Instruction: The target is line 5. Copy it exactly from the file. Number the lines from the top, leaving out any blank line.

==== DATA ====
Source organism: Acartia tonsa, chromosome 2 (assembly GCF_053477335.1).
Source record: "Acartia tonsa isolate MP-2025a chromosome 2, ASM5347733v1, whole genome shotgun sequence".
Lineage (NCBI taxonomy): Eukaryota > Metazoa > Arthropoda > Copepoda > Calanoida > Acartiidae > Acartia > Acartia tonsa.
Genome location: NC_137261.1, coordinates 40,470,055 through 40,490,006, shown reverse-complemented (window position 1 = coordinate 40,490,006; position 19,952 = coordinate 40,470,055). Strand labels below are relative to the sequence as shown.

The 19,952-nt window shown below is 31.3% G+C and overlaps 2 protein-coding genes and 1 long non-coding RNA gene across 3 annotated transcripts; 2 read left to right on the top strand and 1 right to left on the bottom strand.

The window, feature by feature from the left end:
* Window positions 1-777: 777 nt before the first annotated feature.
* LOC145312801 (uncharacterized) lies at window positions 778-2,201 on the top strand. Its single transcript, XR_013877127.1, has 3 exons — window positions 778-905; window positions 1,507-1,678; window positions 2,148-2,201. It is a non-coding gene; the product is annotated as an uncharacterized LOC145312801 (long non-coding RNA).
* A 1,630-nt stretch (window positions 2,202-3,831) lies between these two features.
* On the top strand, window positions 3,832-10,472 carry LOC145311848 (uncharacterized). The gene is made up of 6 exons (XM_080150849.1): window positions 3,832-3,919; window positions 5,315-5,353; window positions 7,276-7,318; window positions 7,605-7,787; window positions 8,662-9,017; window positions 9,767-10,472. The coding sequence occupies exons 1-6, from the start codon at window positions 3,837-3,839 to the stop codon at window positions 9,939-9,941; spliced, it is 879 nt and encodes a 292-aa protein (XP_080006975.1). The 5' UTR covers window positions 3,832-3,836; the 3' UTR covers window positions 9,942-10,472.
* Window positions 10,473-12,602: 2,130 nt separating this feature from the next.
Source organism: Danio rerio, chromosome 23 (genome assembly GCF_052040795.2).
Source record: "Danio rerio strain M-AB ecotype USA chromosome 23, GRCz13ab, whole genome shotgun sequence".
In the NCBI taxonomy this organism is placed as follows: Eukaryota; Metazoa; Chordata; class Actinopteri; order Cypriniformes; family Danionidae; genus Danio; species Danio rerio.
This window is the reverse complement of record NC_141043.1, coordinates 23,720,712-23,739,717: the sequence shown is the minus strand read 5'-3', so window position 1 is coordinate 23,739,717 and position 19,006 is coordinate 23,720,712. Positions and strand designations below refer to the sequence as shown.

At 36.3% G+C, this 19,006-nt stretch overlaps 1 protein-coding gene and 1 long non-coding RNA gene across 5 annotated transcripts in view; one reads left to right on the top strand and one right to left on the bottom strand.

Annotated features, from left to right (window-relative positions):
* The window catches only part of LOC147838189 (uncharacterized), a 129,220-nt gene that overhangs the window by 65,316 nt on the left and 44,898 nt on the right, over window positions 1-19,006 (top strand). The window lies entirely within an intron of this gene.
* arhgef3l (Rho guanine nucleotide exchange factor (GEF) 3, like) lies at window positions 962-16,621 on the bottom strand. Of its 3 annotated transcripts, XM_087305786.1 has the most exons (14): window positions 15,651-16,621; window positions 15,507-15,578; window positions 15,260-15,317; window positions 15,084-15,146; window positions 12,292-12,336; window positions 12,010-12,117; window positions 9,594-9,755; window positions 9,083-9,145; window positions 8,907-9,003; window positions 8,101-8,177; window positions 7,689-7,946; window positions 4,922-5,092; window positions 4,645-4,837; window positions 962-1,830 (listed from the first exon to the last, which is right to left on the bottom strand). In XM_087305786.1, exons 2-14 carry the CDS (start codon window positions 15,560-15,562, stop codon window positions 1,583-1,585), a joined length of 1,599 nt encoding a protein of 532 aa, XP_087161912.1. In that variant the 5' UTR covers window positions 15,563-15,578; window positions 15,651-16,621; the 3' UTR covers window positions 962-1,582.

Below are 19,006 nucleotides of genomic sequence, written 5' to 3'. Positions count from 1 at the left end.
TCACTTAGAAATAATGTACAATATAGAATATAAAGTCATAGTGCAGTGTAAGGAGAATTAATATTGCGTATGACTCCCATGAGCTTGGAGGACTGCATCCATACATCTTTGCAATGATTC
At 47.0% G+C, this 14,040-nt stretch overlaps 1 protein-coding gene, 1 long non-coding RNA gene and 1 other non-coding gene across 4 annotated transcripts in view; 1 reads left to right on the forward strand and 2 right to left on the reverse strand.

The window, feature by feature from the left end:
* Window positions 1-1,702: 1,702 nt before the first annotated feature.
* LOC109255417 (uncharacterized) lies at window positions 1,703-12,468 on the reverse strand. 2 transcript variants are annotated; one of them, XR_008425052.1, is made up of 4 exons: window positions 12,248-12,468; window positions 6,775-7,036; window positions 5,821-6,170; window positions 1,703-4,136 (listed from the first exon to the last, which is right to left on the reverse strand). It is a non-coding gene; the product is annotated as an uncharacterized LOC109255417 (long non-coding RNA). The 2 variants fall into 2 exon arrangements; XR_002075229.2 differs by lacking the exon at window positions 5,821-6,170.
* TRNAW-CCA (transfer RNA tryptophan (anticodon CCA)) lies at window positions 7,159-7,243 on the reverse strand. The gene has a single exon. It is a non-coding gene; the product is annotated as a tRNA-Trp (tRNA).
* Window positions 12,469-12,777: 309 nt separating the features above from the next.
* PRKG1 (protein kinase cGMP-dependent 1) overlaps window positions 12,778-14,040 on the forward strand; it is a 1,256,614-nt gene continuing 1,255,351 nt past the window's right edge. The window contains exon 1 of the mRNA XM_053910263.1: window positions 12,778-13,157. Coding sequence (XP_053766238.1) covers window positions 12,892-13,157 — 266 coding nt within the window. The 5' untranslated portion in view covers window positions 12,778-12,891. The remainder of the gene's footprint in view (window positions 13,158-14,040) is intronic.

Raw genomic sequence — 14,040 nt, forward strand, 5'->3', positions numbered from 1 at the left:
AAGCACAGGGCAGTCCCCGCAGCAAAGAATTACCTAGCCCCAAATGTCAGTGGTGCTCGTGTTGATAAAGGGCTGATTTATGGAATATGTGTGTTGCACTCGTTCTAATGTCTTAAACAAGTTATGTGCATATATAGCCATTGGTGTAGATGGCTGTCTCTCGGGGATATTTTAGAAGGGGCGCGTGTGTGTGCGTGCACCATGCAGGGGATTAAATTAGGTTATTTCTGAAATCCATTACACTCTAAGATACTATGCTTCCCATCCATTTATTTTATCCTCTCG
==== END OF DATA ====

The 19,952-nt window shown below is 31.3% G+C and overlaps 2 protein-coding genes and 1 long non-coding RNA gene across 3 annotated transcripts; 2 read left to right on the top strand and 1 right to left on the bottom strand.